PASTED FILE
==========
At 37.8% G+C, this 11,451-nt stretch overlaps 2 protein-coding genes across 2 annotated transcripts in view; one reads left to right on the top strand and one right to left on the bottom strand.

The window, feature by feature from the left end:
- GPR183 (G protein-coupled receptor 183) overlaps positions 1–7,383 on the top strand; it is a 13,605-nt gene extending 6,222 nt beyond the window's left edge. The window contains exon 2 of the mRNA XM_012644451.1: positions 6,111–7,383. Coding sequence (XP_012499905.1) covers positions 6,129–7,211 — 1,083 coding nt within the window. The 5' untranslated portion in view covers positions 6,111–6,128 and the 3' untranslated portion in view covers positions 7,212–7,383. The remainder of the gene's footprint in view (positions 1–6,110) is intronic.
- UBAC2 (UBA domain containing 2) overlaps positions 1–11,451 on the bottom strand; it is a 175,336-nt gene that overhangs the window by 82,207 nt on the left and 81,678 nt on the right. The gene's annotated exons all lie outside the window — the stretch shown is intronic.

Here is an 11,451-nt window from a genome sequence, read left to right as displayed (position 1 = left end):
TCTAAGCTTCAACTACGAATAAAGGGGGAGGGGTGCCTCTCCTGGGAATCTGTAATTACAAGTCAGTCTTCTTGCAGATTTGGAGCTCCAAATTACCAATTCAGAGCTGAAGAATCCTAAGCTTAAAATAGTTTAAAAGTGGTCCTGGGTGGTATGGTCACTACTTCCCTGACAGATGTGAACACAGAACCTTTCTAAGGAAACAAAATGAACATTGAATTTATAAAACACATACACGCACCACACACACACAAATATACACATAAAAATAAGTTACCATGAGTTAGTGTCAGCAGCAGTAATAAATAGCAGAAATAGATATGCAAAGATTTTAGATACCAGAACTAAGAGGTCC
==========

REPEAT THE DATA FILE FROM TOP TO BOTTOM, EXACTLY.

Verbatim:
At 37.8% G+C, this 11,451-nt stretch overlaps 2 protein-coding genes across 2 annotated transcripts in view; one reads left to right on the top strand and one right to left on the bottom strand.

The window, feature by feature from the left end:
- GPR183 (G protein-coupled receptor 183) overlaps positions 1–7,383 on the top strand; it is a 13,605-nt gene extending 6,222 nt beyond the window's left edge. The window contains exon 2 of the mRNA XM_012644451.1: positions 6,111–7,383. Coding sequence (XP_012499905.1) covers positions 6,129–7,211 — 1,083 coding nt within the window. The 5' untranslated portion in view covers positions 6,111–6,128 and the 3' untranslated portion in view covers positions 7,212–7,383. The remainder of the gene's footprint in view (positions 1–6,110) is intronic.
- UBAC2 (UBA domain containing 2) overlaps positions 1–11,451 on the bottom strand; it is a 175,336-nt gene that overhangs the window by 82,207 nt on the left and 81,678 nt on the right. The gene's annotated exons all lie outside the window — the stretch shown is intronic.

Here is an 11,451-nt window from a genome sequence, read left to right as displayed (position 1 = left end):
TCTAAGCTTCAACTACGAATAAAGGGGGAGGGGTGCCTCTCCTGGGAATCTGTAATTACAAGTCAGTCTTCTTGCAGATTTGGAGCTCCAAATTACCAATTCAGAGCTGAAGAATCCTAAGCTTAAAATAGTTTAAAAGTGGTCCTGGGTGGTATGGTCACTACTTCCCTGACAGATGTGAACACAGAACCTTTCTAAGGAAACAAAATGAACATTGAATTTATAAAACACATACACGCACCACACACACACAAATATACACATAAAAATAAGTTACCATGAGTTAGTGTCAGCAGCAGTAATAAATAGCAGAAATAGATATGCAAAGATTTTAGATACCAGAACTAAGAGGTCC